,Australia

Here's how mobile tech can help QSRs plan their expansion

It can measure pedestrian traffic, profile customer movement, and more. 

For a long time, anecdotal experiences and hunches have informed QSRs as they made major expansion decisions. While this may have been a useful strategy on occasion, Australia's market for QSRs has increasingly grown to require deeper insights into the market, the types of locations customers flock to, and their visit habits.

Mobile device data tracking, or MDDT, has opened the door to more meaningful customer insights, simply by monitoring the mobile devices that engage with restaurants. As customers opt to go mobile and contactless, restaurants can unlock a vast data opportunity that can take their businesses not only to new heights but also to the best locations in Australia.

Data analytics company Geotech Information Services supports QSRs as they forecast sales potentials for new restaurants and analyse large network performance. Using MDDT, Geotech also analyses how channels interact during the customer journey, so restaurant owners can take a more proactive approach to property planning.

A unique set of actionable data
In the last few years, MDDT has become a popular solution to understanding customer behavior in-depth and helping businesses identify customer habits, from dine in, to Drive Thru and now understanding delivery potential around a new store.

As a pioneer in the field, Geotech has generated a data set that tracks over 5 million mobile devices across the country. Jeff Vassel, Geotech’s global business development manager, says this is the first data set of its kind that can profile and track consumer movements and retail habits prior to and after visiting a store, allowing Geotech’s QSR clients to better understand the location of customers and non-customers by time of day.

Using local and transient customer movements at different times of the day and the frequency of customer visits to a store, Geotech's MDDT insights can give a client the big picture of how their customers move and gravitate around their location.

For example, restaurants can harness data gathered from mobile devices and identify their average customer’s preferred hours of operations. Store managers can then make an informed business decision regarding whether they should open for 24/7 or close at specific days and times.

“Firstly, like any other data, our view is that there is no one data set that answers all of the questions or solves every problem in relation to retail planning decisions. If there is anything our 25 years' experience has taught us, it is that trapping data is the easy part, knowing what to use and how to use it has proven to be very challenging for some retailers,” Mr Vassel said.

McDonald’s is lovin’ MDDT
For QSRs, understanding their current network is crucial to managing risk, especially as they plan for expansion. Geotech’s cannibalisation analysis helps clients interpret relevant information needed prior to opening a new store. This then allows them to visualise and assess how much of an impact opening a new restaurant will have on the surrounding restaurants which is critical for network planning.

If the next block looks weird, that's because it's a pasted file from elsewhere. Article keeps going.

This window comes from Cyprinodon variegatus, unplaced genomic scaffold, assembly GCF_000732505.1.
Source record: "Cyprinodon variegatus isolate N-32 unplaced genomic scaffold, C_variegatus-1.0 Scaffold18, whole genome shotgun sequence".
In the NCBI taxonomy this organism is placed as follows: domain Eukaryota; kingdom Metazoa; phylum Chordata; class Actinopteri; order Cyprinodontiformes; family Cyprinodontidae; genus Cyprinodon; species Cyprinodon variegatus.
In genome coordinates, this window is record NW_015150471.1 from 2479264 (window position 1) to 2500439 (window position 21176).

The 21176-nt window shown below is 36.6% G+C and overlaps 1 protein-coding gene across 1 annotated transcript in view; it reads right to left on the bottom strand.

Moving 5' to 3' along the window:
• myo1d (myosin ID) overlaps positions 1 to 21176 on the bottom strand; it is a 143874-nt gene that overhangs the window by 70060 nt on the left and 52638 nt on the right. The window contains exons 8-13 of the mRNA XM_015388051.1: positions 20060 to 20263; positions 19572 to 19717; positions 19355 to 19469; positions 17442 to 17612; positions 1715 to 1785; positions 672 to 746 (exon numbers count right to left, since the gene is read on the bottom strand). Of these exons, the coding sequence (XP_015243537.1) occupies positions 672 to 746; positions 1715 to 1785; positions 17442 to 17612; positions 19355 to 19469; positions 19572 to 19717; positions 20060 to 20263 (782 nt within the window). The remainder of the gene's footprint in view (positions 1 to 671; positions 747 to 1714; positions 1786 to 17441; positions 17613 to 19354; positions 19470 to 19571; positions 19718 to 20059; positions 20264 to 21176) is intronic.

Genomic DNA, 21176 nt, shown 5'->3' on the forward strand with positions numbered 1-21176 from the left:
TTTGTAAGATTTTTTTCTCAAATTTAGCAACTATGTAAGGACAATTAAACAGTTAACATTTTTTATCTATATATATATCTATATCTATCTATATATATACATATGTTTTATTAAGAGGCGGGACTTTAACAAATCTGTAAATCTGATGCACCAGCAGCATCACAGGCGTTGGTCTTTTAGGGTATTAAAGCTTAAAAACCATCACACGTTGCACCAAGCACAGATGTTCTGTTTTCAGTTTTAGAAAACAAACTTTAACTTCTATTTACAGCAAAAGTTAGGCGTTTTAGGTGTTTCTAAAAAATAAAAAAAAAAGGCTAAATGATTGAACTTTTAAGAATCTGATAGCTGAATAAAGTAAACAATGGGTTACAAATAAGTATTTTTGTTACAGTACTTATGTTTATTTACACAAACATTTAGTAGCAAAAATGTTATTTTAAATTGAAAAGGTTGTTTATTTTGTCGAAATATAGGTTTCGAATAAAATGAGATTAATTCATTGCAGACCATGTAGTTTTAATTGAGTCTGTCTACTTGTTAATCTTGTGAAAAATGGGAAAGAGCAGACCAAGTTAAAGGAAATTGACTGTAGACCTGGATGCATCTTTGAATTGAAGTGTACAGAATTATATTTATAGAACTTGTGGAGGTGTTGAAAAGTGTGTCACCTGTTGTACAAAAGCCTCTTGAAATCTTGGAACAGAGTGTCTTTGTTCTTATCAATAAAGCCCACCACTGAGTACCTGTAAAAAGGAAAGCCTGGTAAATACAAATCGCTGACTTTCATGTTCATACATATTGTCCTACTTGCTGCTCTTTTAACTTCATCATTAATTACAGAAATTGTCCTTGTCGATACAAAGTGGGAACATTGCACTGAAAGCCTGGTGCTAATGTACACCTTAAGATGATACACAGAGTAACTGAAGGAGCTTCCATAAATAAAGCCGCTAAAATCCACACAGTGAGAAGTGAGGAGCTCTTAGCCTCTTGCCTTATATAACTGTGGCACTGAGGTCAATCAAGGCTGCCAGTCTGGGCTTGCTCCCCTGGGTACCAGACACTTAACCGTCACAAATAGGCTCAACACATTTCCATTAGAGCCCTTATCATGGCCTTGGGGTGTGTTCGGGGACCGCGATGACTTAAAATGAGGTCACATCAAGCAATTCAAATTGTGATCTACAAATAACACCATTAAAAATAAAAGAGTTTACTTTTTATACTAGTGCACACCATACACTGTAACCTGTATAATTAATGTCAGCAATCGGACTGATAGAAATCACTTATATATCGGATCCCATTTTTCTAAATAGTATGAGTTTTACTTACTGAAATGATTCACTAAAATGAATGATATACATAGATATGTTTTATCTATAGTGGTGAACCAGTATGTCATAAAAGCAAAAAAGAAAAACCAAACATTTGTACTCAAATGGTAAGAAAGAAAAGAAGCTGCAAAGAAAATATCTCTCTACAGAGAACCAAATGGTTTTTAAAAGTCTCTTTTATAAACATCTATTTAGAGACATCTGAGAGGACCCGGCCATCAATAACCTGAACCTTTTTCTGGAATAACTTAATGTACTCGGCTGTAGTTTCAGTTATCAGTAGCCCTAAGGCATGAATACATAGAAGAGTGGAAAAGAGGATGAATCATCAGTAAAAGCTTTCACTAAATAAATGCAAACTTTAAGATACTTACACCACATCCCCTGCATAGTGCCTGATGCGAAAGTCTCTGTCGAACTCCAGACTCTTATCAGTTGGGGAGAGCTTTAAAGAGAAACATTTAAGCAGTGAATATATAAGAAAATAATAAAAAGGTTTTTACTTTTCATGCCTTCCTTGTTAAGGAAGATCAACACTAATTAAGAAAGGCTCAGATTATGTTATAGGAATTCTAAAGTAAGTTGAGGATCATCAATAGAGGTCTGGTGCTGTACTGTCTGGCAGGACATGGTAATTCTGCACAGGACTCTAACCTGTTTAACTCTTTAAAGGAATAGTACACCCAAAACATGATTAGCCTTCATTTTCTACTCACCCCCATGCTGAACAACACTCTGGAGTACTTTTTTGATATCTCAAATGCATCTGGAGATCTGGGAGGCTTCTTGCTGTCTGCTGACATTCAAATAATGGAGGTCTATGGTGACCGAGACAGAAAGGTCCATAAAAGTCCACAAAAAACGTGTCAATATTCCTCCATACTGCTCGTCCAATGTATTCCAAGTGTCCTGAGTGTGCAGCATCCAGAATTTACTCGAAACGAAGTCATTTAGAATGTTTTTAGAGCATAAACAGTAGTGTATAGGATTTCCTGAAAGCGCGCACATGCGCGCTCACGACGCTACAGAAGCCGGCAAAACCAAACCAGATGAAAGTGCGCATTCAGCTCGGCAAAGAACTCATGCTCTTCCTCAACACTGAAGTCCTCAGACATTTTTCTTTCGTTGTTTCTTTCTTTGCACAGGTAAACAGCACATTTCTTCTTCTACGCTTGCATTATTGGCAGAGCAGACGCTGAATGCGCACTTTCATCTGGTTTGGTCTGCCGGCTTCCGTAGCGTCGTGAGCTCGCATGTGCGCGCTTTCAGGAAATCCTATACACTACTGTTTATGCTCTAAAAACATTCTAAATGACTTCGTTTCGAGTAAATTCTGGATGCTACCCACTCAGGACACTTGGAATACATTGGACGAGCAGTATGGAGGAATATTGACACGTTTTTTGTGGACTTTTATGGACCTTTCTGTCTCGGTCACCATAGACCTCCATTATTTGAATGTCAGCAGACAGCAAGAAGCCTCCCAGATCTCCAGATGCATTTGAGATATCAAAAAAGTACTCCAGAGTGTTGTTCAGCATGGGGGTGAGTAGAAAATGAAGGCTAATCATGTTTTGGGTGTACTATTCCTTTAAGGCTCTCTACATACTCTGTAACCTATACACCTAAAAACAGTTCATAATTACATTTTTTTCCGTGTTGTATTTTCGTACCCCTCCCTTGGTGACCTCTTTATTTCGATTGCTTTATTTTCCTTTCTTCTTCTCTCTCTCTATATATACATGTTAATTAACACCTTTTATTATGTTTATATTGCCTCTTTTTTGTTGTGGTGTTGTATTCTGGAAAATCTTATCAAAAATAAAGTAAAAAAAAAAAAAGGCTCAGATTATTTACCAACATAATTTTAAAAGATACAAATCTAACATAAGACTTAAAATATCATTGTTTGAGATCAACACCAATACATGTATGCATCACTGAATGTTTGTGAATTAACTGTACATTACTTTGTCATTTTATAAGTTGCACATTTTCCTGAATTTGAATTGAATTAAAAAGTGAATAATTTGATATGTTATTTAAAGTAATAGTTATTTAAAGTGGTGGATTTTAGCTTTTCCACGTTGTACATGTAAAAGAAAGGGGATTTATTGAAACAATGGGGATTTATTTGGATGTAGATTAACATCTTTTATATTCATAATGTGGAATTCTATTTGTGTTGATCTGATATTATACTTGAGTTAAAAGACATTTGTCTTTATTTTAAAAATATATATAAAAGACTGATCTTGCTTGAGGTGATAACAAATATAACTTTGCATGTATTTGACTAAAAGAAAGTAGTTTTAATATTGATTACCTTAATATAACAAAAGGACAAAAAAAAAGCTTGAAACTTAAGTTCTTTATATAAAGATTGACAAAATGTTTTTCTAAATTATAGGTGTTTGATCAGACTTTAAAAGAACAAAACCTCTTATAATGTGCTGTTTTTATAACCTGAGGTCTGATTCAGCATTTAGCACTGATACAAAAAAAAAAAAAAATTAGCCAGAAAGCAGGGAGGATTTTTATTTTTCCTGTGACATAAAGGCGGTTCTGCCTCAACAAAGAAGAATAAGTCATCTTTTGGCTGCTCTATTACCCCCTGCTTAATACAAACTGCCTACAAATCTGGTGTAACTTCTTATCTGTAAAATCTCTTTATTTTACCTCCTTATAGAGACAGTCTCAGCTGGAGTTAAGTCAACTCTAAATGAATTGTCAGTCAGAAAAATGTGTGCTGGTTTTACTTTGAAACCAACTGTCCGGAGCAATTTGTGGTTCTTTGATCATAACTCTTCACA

McDonald’s Australia has used MDDT from Geotech to help better understand their customer journey, whether coming from home or transiting past the store to then help predict cannibalisation impacts based on MDDT. Furthermore, the insights derived from MDDT can also show whether the types of people living & working around the store are aligned with the restaurants product offering.

“Geotech Information Services has been an analytics partner of McDonald’s in Australia for over 5 years, assisting to underpin key development decisions with a unique range of predictive analytics and market insights data. They are an engaged and valued partner, particularly in the areas of Sales & Impact analysis. I would recommend any business that undertakes location planning or customer analysis to discuss their requirements with the team at Geotech,” said Josh Bannister, senior director growth platforms, McDonald's Australia.

Geotech’s MDDT has also provided McDonald’s and other QSRs insights into their competitors, customers, and non-customers. The dashboard can present the percentage of potential customer visits and predict loss as well, so that restaurant owners and managers can plan far ahead.

Through graphs, charts & insights, Geotech intuitively presents data to avoid information overload among QSR’s, allowing them to analyse important information at a single glance.

By having a visual of all these factors, QSRs have the opportunity to discuss and create an effective business strategy for achieving desired business goals. Geotech offers a full suite of solutions that helps restaurants adopt mobile device data tracking and integrate it seamlessly into their restaurant operations.

QSRs can then think about business expansion more strategically, beginning with where new stores should be opened, relocated or closed. This would reduce the risk in opening new restaurants and help identify possible cannibalisation. Similarly, underperforming stores can be identified or refurbished to drive sales for better business performance.

All of these considerations combine into one strategy that would create a unique competitive advantage over other QSRs in the market.

Conclusion
It has become extremely commonplace for customers to order food on their mobile devices. Analysing the people who use them, and customers in general, has never been easier with Geotech’s MDDT solution. From measuring pedestrian traffic to profiling customer movement, to generating customer area maps, MDDT is a cutting-edge solution that QSRs should not pass up on.

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